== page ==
Off Base's All-Star idea: Mascot Olympics!

July, 7, 2012
7/07/12
9:58
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Racing PresidentsNed Dishman/Getty ImagesWho'd have thunk it? George Washington won the Presidents Race on the Fourth of July last year.


Covering the U.S. Olympic team track and field trials for 11 days and experiencing the joys, agonies and unmatched drama of our swiftest and finest athletes attempting to earn trips to the London Games left me with goose bumps so large I was pulled aside twice for mandatory drug testing. It also triggered a superb idea for an equally thrilling and inspiring athletic competition in baseball:

The Mascot Olympics.

Yes, I'm serious.

Hear me out.

First off, I'm not talking about team mascots like the Philly Phanatic or the Swingin' Friar or Wally the Green Monster. Please. I mean, no offense, but let's be serious. Those furry, feathered and finned creatures are usually so obese and anatomically-challenged they can barely walk through the buffet line, let alone sprint in a race. And I'm sorry, he may be in decent shape but there is no way Mr. Met would pass his drug test.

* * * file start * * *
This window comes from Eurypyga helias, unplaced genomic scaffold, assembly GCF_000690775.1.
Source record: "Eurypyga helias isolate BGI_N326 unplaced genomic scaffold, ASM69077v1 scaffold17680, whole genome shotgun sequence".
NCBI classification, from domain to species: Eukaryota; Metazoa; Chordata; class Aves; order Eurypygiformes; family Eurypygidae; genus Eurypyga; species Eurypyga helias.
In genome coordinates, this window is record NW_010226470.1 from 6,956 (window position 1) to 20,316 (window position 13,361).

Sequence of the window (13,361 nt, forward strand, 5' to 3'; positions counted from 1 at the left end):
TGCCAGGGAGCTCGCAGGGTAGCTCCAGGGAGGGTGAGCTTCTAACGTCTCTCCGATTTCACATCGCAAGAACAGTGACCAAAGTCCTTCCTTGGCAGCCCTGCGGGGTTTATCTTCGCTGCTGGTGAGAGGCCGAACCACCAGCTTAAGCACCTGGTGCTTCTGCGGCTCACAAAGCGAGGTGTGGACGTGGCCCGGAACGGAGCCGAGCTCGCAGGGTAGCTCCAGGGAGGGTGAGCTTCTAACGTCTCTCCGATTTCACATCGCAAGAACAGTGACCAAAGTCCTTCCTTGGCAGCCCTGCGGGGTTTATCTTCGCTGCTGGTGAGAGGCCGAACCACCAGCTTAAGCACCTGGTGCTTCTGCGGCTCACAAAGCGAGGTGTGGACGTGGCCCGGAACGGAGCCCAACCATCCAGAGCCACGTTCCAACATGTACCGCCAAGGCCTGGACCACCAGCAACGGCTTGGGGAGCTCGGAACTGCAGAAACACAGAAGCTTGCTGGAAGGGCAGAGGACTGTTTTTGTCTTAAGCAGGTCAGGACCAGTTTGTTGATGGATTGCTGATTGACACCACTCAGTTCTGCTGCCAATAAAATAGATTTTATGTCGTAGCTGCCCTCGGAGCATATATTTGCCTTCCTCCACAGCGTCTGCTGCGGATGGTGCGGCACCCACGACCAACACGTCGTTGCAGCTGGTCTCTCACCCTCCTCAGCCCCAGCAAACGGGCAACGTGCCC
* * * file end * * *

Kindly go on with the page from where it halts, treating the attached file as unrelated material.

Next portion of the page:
No, I'm talking about the class of seasoned, competition-tested mascots that originated with Milwaukee's beloved Sausage Race. The sleek, swift Bratwurst, Polish Sausage, Italian Sausage, Hot Dog and Chorizo have thrilled Milwaukee fans for years. They are so popular you can get racing sausage bobblehead dolls, T-shirts, hats and lunch pails. They also have inspired imitators around the majors.

We now have racing pierogis in Pittsburgh (Cheese Chester, Sauerkraut Saul, Jalapeno Hannah and Oliver Onion), racing hot dogs in Cleveland (ketchup-, mustard- and onion-covered hot dogs), racing U.S. Presidents in D.C. (Washington, Jefferson, Lincoln and Teddy Roosevelt), racing Texas Legends in Arlington (Sam Houston, Jim Bowie, Davy Crockett and that other famous Alamo fighter, Nolan Ryan), the rather lame racing Diamondback "Legends" in Arizona (Randy Johnson, Luis Gonzalez, Matt Williams and Mark Grace, aka Racing Gracie, who always loses) plus others in Minnesota, Miami and Atlanta. And undoubtedly more to come.

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Jim Caple | email

Senior Writer, ESPN.com

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